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Ontario Tech acknowledges the lands and people of the Mississaugas of Scugog Island First Nation.

We are thankful to be welcome on these lands in friendship. The lands we are situated on are covered by the Williams Treaties and are the traditional territory of the Mississaugas, a branch of the greater Anishinaabeg Nation, including Algonquin, Ojibway, Odawa and Pottawatomi. These lands remain home to many Indigenous nations and peoples.

We acknowledge this land out of respect for the Indigenous nations who have cared for Turtle Island, also called North America, from before the arrival of settler peoples until this day. Most importantly, we acknowledge that the history of these lands has been tainted by poor treatment and a lack of friendship with the First Nations who call them home.

This history is something we are all affected by because we are all treaty people in Canada. We all have a shared history to reflect on, and each of us is affected by this history in different ways. Our past defines our present, but if we move forward as friends and allies, then it does not have to define our future.

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The powerful business case for sustainability

Posted by Michelle Cholak on March 02, 2016

With an investment of $46,186 between 2006 and 2008 to improve energy efficiency in his facility, Paul Rak, president of industrial capital equipment manufacturing company, VeriForm, reduced his energy costs by more than 58% – $89,152 annually – and decreased his company’s carbon footprint by over 45% in just two years.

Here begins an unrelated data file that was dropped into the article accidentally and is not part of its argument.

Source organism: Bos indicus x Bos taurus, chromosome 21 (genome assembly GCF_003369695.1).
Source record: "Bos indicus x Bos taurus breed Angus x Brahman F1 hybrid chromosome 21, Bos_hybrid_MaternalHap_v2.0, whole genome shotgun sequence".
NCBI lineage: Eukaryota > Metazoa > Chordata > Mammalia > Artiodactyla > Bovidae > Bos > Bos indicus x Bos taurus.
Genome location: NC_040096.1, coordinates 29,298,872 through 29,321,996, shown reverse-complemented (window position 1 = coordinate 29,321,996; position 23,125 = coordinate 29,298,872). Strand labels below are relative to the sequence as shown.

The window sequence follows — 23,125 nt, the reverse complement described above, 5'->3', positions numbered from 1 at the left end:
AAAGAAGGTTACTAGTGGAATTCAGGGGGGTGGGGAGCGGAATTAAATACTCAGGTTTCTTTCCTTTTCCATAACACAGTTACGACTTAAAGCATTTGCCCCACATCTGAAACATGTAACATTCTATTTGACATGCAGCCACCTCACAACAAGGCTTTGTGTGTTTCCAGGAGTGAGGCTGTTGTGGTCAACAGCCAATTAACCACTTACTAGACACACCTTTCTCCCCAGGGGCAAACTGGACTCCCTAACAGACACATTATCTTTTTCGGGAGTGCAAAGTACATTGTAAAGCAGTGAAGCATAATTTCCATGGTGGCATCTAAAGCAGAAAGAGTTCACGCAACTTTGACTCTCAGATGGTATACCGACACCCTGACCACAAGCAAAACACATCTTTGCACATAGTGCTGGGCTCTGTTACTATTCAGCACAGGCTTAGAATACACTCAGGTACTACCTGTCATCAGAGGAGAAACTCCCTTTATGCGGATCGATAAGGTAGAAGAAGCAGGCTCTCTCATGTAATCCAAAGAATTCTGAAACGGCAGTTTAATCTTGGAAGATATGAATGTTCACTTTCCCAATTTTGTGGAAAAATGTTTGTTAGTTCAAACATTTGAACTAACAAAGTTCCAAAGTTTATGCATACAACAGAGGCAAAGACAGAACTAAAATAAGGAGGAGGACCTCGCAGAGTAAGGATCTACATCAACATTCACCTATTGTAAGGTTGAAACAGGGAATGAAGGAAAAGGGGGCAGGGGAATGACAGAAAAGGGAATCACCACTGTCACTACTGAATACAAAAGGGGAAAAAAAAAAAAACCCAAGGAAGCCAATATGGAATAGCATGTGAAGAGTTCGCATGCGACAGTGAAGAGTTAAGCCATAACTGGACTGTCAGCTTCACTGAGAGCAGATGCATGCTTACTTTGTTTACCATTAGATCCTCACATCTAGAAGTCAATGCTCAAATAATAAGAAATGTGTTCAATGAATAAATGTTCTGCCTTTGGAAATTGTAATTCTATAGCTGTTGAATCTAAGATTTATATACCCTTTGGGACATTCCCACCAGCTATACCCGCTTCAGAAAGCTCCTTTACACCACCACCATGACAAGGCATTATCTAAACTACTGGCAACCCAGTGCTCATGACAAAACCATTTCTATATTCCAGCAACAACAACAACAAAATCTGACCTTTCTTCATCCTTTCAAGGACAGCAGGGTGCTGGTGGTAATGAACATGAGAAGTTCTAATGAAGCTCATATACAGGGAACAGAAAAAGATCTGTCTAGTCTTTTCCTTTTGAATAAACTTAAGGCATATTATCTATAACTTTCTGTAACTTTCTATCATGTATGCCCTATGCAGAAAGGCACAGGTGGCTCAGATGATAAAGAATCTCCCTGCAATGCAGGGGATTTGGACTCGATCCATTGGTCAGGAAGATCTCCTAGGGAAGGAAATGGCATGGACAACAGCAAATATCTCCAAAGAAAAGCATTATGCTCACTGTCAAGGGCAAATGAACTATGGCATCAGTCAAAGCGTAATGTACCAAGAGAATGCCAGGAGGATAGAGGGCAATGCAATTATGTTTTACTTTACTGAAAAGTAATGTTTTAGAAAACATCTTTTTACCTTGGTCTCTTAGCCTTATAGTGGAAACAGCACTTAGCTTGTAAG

Paul Rak is not the only business leader to recognize the value of corporate sustainability strategies. According to Bob Willard, the most innovative companies today are enhancing their competitive positioning by embracing the new sustainability imperative.

“We need to wake companies up to reality – business, society and the environment are nested interdependencies, but if the environment fails, so too does business and society,” said the Durham Region sustainability guru in a presentation to UOIT students, staff and faculty last week.

Bob WillardWillard explained that businesses faced with decision-making are only concerned with two things, the risk of not doing something and the opportunities available if they did. He says that “global sustainability megaforces”, such as climate change, energy and fuel, population growth, water scarcity and food security, will result in both risks and opportunities for businesses.

“The language of business is all about the bottom line and there is a very powerful business case for sustainability,” said Willard (pictured on the right).

In May 2010, David Luben and Daniel Esty wrote about a new ‘sustainability imperative’ in Harvard Business Review. Magnified by escalating private and public concerns for climate change, pollution, food scarcity and resource depletion, the authors explained that companies will soon wake up to the realities of what it means to manage sustainability strategically: “Best practices will emerge, and sustainability scorecards will allow companies to track cost and risk reduction as well as evaluate value-creation activities.”